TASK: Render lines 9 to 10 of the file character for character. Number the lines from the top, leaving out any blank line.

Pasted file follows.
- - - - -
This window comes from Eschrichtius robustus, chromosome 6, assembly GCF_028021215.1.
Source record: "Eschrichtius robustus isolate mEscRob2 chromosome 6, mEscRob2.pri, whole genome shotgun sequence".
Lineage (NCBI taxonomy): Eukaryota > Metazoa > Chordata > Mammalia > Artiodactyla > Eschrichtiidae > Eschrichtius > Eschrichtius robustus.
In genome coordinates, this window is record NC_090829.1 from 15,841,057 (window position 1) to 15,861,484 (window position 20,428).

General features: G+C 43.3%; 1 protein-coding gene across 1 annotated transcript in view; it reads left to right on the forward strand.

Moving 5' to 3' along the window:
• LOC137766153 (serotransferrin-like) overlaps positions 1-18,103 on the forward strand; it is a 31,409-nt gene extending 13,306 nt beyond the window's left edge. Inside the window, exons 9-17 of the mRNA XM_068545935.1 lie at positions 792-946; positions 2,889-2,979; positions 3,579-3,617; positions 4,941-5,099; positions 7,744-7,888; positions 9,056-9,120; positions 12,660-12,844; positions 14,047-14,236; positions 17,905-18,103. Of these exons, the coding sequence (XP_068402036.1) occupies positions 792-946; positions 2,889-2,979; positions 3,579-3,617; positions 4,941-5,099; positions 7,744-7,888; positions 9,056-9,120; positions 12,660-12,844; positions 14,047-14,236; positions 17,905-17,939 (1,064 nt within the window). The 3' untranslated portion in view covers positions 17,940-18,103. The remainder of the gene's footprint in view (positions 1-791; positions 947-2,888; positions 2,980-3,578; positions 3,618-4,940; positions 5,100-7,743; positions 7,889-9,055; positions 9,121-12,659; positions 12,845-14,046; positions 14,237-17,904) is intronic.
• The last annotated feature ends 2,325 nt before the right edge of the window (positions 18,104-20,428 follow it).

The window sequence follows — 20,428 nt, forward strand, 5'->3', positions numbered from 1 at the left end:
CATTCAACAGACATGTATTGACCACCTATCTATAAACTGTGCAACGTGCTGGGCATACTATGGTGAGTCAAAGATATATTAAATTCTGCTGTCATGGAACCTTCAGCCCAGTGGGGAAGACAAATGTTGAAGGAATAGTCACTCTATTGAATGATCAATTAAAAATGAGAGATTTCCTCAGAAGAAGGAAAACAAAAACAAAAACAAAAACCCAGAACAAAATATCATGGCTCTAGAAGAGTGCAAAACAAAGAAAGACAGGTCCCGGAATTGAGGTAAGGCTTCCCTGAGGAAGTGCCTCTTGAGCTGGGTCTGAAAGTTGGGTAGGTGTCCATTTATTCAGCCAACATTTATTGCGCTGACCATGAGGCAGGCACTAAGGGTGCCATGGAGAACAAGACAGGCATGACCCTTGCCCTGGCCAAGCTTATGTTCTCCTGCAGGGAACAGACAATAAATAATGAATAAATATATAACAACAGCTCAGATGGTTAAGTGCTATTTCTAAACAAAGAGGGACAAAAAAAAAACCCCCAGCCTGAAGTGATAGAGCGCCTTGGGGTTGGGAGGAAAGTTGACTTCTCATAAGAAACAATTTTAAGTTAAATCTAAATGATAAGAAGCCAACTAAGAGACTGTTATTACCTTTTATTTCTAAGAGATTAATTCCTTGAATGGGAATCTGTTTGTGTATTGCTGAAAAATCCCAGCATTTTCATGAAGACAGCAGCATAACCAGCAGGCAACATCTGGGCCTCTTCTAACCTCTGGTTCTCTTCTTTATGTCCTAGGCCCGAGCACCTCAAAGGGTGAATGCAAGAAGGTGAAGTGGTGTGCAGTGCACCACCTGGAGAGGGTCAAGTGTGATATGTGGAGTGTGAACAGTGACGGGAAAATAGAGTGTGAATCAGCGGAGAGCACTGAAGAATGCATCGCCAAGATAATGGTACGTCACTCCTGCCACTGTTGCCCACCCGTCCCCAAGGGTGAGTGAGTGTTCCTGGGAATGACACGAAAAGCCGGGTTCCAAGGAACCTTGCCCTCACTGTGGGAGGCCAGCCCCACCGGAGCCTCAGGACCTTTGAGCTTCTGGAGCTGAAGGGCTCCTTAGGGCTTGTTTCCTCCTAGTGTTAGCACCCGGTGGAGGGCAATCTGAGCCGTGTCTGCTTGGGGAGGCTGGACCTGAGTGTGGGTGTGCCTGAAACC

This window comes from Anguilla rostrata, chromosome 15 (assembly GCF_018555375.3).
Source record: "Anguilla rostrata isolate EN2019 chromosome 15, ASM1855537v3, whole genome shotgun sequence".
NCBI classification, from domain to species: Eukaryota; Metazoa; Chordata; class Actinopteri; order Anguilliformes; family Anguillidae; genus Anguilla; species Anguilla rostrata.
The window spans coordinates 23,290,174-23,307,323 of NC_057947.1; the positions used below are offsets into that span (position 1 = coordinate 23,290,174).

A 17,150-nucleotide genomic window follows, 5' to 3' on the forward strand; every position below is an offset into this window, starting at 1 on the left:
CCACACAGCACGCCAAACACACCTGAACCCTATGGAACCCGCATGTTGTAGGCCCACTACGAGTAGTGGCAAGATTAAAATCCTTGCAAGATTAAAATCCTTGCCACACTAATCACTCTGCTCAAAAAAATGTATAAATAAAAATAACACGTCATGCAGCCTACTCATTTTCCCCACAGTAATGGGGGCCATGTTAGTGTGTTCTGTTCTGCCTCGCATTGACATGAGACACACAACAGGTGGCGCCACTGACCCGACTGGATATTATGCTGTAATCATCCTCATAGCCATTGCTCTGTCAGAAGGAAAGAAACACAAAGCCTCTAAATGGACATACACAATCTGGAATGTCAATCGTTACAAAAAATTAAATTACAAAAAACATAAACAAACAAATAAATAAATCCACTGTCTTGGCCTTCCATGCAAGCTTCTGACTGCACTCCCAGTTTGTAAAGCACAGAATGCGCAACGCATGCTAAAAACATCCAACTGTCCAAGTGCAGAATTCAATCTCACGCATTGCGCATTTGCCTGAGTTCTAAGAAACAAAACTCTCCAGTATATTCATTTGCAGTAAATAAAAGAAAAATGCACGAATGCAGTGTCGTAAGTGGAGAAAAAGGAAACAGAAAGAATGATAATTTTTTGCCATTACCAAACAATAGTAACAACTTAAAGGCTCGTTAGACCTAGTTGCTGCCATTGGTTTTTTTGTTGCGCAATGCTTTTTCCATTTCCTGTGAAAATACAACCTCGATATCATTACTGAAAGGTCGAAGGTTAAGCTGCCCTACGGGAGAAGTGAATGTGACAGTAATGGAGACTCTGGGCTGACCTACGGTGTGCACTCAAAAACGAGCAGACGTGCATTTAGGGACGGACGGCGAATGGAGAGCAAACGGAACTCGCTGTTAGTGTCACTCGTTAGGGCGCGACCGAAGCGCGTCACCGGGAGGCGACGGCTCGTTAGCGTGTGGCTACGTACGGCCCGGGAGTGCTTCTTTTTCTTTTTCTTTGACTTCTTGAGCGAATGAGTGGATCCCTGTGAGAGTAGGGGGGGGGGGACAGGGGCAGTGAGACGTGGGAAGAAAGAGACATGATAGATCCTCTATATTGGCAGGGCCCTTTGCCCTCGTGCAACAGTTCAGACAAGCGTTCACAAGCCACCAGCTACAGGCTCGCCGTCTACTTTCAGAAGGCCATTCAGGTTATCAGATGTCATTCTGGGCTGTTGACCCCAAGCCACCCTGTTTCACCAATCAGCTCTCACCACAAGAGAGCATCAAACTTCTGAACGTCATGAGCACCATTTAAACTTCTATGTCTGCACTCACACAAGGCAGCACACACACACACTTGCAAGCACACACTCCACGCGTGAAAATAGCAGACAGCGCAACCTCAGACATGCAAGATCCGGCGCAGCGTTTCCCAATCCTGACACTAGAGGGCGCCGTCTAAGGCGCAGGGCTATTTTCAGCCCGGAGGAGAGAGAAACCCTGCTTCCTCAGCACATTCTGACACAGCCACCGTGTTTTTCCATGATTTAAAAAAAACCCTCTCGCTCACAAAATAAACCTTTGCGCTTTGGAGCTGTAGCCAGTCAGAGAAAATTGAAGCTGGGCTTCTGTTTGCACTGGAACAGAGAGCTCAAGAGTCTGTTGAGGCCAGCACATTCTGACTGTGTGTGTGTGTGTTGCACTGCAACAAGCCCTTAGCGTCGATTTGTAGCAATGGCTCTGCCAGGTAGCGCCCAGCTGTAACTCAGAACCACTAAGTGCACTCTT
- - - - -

The window sequence follows — 20,428 nt, forward strand, 5'->3', positions numbered from 1 at the left end:
CATTCAACAGACATGTATTGACCACCTATCTATAAACTGTGCAACGTGCTGGGCATACTATGGTGAGTCAAAGATATATTAAATTCTGCTGTCATGGAACCTTCAGCCCAGTGGGGAAGACAAATGTTGAAGGAATAGTCACTCTATTGAATGATCAATTAAAAATGAGAGATTTCCTCAGAAGAAGGAAAACAAAAACAAAAACAAAAACCCAGAACAAAATATCATGGCTCTAGAAGAGTGCAAAACAAAGAAAGACAGGTCCCGGAATTGAGGTAAGGCTTCCCTGAGGAAGTGCCTCTTGAGCTGGGTCTGAAAGTTGGGTAGGTGTCCATTTATTCAGCCAACATTTATTGCGCTGACCATGAGGCAGGCACTAAGGGTGCCATGGAGAACAAGACAGGCATGACCCTTGCCCTGGCCAAGCTTATGTTCTCCTGCAGGGAACAGACAATAAATAATGAATAAATATATAACAACAGCTCAGATGGTTAAGTGCTATTTCTAAACAAAGAGGGACAAAAAAAAAACCCCCAGCCTGAAGTGATAGAGCGCCTTGGGGTTGGGAGGAAAGTTGACTTCTCATAAGAAACAATTTTAAGTTAAATCTAAATGATAAGAAGCCAACTAAGAGACTGTTATTACCTTTTATTTCTAAGAGATTAATTCCTTGAATGGGAATCTGTTTGTGTATTGCTGAAAAATCCCAGCATTTTCATGAAGACAGCAGCATAACCAGCAGGCAACATCTGGGCCTCTTCTAACCTCTGGTTCTCTTCTTTATGTCCTAGGCCCGAGCACCTCAAAGGGTGAATGCAAGAAGGTGAAGTGGTGTGCAGTGCACCACCTGGAGAGGGTCAAGTGTGATATGTGGAGTGTGAACAGTGACGGGAAAATAGAGTGTGAATCAGCGGAGAGCACTGAAGAATGCATCGCCAAGATAATGGTACGTCACTCCTGCCACTGTTGCCCACCCGTCCCCAAGGGTGAGTGAGTGTTCCTGGGAATGACACGAAAAGCCGGGTTCCAAGGAACCTTGCCCTCACTGTGGGAGGCCAGCCCCACCGGAGCCTCAGGACCTTTGAGCTTCTGGAGCTGAAGGGCTCCTTAGGGCTTGTTTCCTCCTAGTGTTAGCACCCGGTGGAGGGCAATCTGAGCCGTGTCTGCTTGGGGAGGCTGGACCTGAGTGTGGGTGTGCCTGAAACC